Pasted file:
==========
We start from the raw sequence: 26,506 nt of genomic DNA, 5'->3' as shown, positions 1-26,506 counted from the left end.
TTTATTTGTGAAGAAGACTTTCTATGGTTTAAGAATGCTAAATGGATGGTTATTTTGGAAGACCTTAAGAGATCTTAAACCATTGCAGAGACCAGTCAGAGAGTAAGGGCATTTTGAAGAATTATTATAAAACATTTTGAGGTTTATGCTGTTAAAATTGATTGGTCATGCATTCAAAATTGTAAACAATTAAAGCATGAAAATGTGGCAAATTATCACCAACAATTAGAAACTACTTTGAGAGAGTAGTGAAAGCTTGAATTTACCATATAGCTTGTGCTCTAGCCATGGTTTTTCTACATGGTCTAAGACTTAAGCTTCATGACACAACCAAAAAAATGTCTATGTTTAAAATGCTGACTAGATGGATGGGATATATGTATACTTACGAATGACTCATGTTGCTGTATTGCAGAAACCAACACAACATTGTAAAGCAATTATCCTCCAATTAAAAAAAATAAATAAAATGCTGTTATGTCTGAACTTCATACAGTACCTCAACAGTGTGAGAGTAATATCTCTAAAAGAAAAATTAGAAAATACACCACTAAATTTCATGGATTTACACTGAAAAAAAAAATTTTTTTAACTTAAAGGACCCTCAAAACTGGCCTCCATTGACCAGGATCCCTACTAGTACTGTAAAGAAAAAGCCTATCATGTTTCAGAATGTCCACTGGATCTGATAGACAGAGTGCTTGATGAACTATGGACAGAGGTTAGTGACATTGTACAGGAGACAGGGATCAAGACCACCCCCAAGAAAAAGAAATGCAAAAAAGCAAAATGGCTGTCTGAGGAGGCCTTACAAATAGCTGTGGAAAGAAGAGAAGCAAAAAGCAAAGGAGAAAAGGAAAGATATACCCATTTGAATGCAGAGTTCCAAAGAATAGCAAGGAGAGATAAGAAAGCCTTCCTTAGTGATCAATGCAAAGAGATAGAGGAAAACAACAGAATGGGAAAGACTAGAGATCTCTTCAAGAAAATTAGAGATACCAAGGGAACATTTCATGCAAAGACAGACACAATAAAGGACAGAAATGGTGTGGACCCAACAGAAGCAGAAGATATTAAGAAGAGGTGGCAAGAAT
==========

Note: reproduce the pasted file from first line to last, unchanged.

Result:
We start from the raw sequence: 26,506 nt of genomic DNA, 5'->3' as shown, positions 1-26,506 counted from the left end.
TTTATTTGTGAAGAAGACTTTCTATGGTTTAAGAATGCTAAATGGATGGTTATTTTGGAAGACCTTAAGAGATCTTAAACCATTGCAGAGACCAGTCAGAGAGTAAGGGCATTTTGAAGAATTATTATAAAACATTTTGAGGTTTATGCTGTTAAAATTGATTGGTCATGCATTCAAAATTGTAAACAATTAAAGCATGAAAATGTGGCAAATTATCACCAACAATTAGAAACTACTTTGAGAGAGTAGTGAAAGCTTGAATTTACCATATAGCTTGTGCTCTAGCCATGGTTTTTCTACATGGTCTAAGACTTAAGCTTCATGACACAACCAAAAAAATGTCTATGTTTAAAATGCTGACTAGATGGATGGGATATATGTATACTTACGAATGACTCATGTTGCTGTATTGCAGAAACCAACACAACATTGTAAAGCAATTATCCTCCAATTAAAAAAAATAAATAAAATGCTGTTATGTCTGAACTTCATACAGTACCTCAACAGTGTGAGAGTAATATCTCTAAAAGAAAAATTAGAAAATACACCACTAAATTTCATGGATTTACACTGAAAAAAAAAATTTTTTTAACTTAAAGGACCCTCAAAACTGGCCTCCATTGACCAGGATCCCTACTAGTACTGTAAAGAAAAAGCCTATCATGTTTCAGAATGTCCACTGGATCTGATAGACAGAGTGCTTGATGAACTATGGACAGAGGTTAGTGACATTGTACAGGAGACAGGGATCAAGACCACCCCCAAGAAAAAGAAATGCAAAAAAGCAAAATGGCTGTCTGAGGAGGCCTTACAAATAGCTGTGGAAAGAAGAGAAGCAAAAAGCAAAGGAGAAAAGGAAAGATATACCCATTTGAATGCAGAGTTCCAAAGAATAGCAAGGAGAGATAAGAAAGCCTTCCTTAGTGATCAATGCAAAGAGATAGAGGAAAACAACAGAATGGGAAAGACTAGAGATCTCTTCAAGAAAATTAGAGATACCAAGGGAACATTTCATGCAAAGACAGACACAATAAAGGACAGAAATGGTGTGGACCCAACAGAAGCAGAAGATATTAAGAAGAGGTGGCAAGAAT